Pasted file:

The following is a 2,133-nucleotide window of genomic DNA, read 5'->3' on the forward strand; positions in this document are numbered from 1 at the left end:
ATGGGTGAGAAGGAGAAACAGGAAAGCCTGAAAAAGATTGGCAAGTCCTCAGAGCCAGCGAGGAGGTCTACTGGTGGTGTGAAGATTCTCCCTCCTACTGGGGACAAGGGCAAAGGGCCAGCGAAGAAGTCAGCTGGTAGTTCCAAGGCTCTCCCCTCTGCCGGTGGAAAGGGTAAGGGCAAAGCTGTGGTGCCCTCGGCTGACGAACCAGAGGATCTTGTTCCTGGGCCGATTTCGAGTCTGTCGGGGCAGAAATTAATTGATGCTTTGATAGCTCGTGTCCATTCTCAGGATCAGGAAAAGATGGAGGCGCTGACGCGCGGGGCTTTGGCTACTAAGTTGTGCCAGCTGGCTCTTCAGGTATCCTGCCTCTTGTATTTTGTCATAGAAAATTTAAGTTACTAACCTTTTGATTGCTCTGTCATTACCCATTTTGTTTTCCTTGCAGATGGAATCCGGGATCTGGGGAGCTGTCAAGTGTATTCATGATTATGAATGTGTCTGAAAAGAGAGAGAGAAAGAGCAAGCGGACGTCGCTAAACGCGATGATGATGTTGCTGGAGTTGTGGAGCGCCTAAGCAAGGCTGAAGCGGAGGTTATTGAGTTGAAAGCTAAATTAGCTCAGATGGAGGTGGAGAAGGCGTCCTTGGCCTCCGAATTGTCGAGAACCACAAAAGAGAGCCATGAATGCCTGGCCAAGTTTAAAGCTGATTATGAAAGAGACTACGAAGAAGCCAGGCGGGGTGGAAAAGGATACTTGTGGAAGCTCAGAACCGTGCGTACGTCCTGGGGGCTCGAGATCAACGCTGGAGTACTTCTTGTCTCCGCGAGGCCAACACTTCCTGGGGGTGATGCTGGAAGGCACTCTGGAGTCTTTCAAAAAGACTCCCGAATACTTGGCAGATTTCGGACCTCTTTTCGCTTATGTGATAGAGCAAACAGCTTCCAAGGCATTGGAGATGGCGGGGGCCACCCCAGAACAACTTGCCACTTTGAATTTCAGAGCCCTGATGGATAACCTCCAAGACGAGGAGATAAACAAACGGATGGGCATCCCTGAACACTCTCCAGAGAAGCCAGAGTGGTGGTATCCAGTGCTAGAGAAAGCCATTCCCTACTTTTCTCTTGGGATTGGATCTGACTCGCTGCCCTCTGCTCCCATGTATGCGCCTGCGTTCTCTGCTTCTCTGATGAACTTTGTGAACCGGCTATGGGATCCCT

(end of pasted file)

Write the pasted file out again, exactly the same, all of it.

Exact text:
The following is a 2,133-nucleotide window of genomic DNA, read 5'->3' on the forward strand; positions in this document are numbered from 1 at the left end:
ATGGGTGAGAAGGAGAAACAGGAAAGCCTGAAAAAGATTGGCAAGTCCTCAGAGCCAGCGAGGAGGTCTACTGGTGGTGTGAAGATTCTCCCTCCTACTGGGGACAAGGGCAAAGGGCCAGCGAAGAAGTCAGCTGGTAGTTCCAAGGCTCTCCCCTCTGCCGGTGGAAAGGGTAAGGGCAAAGCTGTGGTGCCCTCGGCTGACGAACCAGAGGATCTTGTTCCTGGGCCGATTTCGAGTCTGTCGGGGCAGAAATTAATTGATGCTTTGATAGCTCGTGTCCATTCTCAGGATCAGGAAAAGATGGAGGCGCTGACGCGCGGGGCTTTGGCTACTAAGTTGTGCCAGCTGGCTCTTCAGGTATCCTGCCTCTTGTATTTTGTCATAGAAAATTTAAGTTACTAACCTTTTGATTGCTCTGTCATTACCCATTTTGTTTTCCTTGCAGATGGAATCCGGGATCTGGGGAGCTGTCAAGTGTATTCATGATTATGAATGTGTCTGAAAAGAGAGAGAGAAAGAGCAAGCGGACGTCGCTAAACGCGATGATGATGTTGCTGGAGTTGTGGAGCGCCTAAGCAAGGCTGAAGCGGAGGTTATTGAGTTGAAAGCTAAATTAGCTCAGATGGAGGTGGAGAAGGCGTCCTTGGCCTCCGAATTGTCGAGAACCACAAAAGAGAGCCATGAATGCCTGGCCAAGTTTAAAGCTGATTATGAAAGAGACTACGAAGAAGCCAGGCGGGGTGGAAAAGGATACTTGTGGAAGCTCAGAACCGTGCGTACGTCCTGGGGGCTCGAGATCAACGCTGGAGTACTTCTTGTCTCCGCGAGGCCAACACTTCCTGGGGGTGATGCTGGAAGGCACTCTGGAGTCTTTCAAAAAGACTCCCGAATACTTGGCAGATTTCGGACCTCTTTTCGCTTATGTGATAGAGCAAACAGCTTCCAAGGCATTGGAGATGGCGGGGGCCACCCCAGAACAACTTGCCACTTTGAATTTCAGAGCCCTGATGGATAACCTCCAAGACGAGGAGATAAACAAACGGATGGGCATCCCTGAACACTCTCCAGAGAAGCCAGAGTGGTGGTATCCAGTGCTAGAGAAAGCCATTCCCTACTTTTCTCTTGGGATTGGATCTGACTCGCTGCCCTCTGCTCCCATGTATGCGCCTGCGTTCTCTGCTTCTCTGATGAACTTTGTGAACCGGCTATGGGATCCCT